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A Swinging Pendulum: The Chinese Way in Growth and Development from 1800 to the Present Day

  • Kent G. Deng
Part of the The Nottingham China Policy Institute series book series (NCP)

Abstract

In the economic history literature, there has been a long debate on how to generate and nurture modern growth in a premodern society with a list of influential authors who have devoted their time and energy contemplating ways to conduct social changes to accommodate modern growth in a premodern society.1 This is because industrialization-cum-modern growth only ever occurred ‘naturally’ once in England during the eighteenth century. In other words, modern growth was historically highly conditional and occasional. For the rest of the world, China included, it was a learning process. If so, it was a matter of (1) how much resistance to change from the Weberian notion of culture and values,2 (2) whether the elite wanted to have modern growth and (3) whether the elite were able to create and manipulate indigenous socio-economic conditions to allow modern growth to take root and reach maturity and so on. Empirically, many societies have tried to generate and nurture industrialization through reverse engineering. Good examples are twentieth-century Soviet Union, Japan and the Asian Tigers as well as nineteenth-century United States and Germany. Evidence shows that as early as circa 1800 learning from the outside world—Western Europe, the Soviet Union and the Asian Tigers—become obvious among the Chinese elite.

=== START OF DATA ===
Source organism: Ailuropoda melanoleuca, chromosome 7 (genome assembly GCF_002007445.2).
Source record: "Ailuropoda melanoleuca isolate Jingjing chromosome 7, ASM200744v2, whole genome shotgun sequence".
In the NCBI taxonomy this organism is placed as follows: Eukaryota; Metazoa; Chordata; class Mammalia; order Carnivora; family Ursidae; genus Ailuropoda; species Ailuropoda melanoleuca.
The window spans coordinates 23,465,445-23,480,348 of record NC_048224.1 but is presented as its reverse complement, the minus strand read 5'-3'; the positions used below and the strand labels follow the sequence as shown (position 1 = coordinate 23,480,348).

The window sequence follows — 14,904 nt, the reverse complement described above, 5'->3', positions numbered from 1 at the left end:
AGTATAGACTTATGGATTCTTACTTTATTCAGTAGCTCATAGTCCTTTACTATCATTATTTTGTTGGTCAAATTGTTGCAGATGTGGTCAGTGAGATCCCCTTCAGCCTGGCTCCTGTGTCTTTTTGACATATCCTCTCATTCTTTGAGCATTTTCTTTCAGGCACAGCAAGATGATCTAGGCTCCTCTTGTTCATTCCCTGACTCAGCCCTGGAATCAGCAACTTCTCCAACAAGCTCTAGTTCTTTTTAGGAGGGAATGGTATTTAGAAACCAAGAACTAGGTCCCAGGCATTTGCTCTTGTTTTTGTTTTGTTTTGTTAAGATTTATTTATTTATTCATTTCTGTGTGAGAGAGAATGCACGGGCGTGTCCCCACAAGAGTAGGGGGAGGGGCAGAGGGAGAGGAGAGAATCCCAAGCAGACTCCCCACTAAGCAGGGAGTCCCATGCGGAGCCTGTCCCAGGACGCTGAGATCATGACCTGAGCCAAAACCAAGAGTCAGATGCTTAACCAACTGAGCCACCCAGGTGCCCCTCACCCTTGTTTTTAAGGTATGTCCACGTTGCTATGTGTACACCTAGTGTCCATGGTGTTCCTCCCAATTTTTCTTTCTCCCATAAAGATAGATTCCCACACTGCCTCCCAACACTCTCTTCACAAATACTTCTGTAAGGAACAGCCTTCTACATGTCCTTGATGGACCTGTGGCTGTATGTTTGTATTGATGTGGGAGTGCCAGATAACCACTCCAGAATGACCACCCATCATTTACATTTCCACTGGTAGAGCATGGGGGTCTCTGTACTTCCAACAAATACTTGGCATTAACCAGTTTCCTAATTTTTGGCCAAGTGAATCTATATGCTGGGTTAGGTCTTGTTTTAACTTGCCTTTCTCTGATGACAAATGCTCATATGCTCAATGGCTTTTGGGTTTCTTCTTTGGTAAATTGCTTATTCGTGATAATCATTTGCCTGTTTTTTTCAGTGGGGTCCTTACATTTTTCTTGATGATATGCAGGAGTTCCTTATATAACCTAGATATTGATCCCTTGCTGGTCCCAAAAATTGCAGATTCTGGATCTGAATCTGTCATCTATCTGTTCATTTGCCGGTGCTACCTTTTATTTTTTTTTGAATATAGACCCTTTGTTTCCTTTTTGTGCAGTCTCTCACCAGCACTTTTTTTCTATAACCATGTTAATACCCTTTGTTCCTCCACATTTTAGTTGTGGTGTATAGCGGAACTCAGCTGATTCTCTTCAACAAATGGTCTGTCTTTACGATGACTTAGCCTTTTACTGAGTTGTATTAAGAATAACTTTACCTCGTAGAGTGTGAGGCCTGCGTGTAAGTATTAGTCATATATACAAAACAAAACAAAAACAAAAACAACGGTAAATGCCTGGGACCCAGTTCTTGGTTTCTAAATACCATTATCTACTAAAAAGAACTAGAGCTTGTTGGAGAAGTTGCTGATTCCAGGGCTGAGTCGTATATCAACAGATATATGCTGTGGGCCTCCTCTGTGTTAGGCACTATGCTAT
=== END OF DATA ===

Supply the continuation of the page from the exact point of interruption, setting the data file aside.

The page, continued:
Keywords

Opium Trade Chinese Communist Party Cultural Revolution Asian Tiger Modern Growth 
These keywords were added by machine and not by the authors. This process is experimental and the keywords may be updated as the learning algorithm improves.

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Notes and references

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© Kent G. Deng 2015

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